School of Medicine Publications and Presentations

Document Type


Publication Date



Background: Cancer progression and metastasis is profoundly influenced by protein kinase D1 (PKD1) and metastasis-associated protein 1 (MTA1) in addition to other pathways. However, the nature of regulatory relationship between the PKD1 and MTA1, and its resulting impact on cancer metastasis remains unknown. Here we present evidence to establish that PKD1 is an upstream regulatory kinase of MTA1.

Methods: Protein and mRNA expression of MTA1 in PKD1-overexpressing cells were determined using western blotting and reverse-transcription quantitative real-time PCR. Immunoprecipitation and proximity ligation assay (PLA) were used to determine the interaction between PKD1 and MTA1. PKD1-mediated nucleo-cytoplasmic export and polyubiquitin-dependent proteosomal degradation was determined using immunostaining. The correlation between PKD1 and MTA1 was determined using intra-tibial, subcutaneous xenograft, PTEN-knockout (PTEN-KO) and transgenic adenocarcinoma of mouse prostate (TRAMP) mouse models, as well as human cancer tissues.

Results: We found that MTA1 is a PKD1-interacting substrate, and that PKD1 phosphorylates MTA1, supports its nucleus-to-cytoplasmic redistribution and utilises its N-terminal and kinase domains to effectively inhibit the levels of MTA1 via polyubiquitin-dependent proteosomal degradation. PKD1-mediated downregulation of MTA1 was accompanied by a significant suppression of prostate cancer progression and metastasis in physiologically relevant spontaneous tumour models. Accordingly, progression of human prostate tumours to increased invasiveness was also accompanied by decreased and increased levels of PKD1 and MTA1, respectively.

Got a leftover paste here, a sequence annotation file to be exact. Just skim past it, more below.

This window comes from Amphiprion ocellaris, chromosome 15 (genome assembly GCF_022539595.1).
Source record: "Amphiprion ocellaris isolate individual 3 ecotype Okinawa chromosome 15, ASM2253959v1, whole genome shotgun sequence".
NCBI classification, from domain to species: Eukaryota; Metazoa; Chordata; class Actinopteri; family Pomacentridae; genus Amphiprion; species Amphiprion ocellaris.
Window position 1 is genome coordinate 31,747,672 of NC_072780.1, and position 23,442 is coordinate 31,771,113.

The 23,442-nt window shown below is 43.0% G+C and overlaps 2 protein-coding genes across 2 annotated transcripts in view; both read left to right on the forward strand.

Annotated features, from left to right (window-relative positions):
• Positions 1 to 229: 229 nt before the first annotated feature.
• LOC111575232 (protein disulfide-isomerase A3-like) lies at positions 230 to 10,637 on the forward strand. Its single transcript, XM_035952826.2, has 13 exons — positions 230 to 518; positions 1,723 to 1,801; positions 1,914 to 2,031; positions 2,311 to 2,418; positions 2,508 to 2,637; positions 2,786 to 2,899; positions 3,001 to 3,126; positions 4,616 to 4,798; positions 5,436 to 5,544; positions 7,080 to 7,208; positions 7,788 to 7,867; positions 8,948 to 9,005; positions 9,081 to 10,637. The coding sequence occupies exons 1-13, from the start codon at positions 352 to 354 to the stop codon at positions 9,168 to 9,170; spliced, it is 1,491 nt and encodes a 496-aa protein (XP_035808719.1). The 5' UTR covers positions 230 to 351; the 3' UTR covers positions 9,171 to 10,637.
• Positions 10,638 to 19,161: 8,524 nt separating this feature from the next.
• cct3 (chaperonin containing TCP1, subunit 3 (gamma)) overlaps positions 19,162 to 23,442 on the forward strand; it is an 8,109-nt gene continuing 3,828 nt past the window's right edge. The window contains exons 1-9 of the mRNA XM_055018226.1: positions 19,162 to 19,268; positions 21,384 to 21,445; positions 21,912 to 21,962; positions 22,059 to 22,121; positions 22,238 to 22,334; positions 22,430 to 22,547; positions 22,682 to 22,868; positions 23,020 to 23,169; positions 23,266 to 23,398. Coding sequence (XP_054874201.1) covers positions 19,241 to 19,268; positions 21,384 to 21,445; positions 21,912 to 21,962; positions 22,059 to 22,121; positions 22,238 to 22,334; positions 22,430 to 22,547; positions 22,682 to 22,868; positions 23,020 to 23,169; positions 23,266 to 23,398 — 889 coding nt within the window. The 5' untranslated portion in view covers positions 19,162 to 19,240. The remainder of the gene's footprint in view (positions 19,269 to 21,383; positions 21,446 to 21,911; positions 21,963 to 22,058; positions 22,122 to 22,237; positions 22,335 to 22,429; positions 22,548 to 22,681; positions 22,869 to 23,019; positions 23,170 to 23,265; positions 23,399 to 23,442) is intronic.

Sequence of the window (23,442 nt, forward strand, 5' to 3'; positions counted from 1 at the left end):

Conclusions: Overall, this study, for the first time, establishes that PKD1 is an upstream regulatory kinase of MTA1 status and its associated metastatic activity, and that the PKD1-MTA1 axis could be targeted for anti-cancer strategies.


Copyright 2018 Cancer Research UK

Creative Commons License

Creative Commons Attribution-NonCommercial-ShareAlike 4.0 International License
This work is licensed under a Creative Commons Attribution-NonCommercial-Share Alike 4.0 International License.

Publication Title

British Journal of Cancer



Academic Level


Mentor/PI Department

Immunology and Microbiology



To view the content in your browser, please download Adobe Reader or, alternately,
you may Download the file to your hard drive.

NOTE: The latest versions of Adobe Reader do not support viewing PDF files within Firefox on Mac OS and if you are using a modern (Intel) Mac, there is no official plugin for viewing PDF files within the browser window.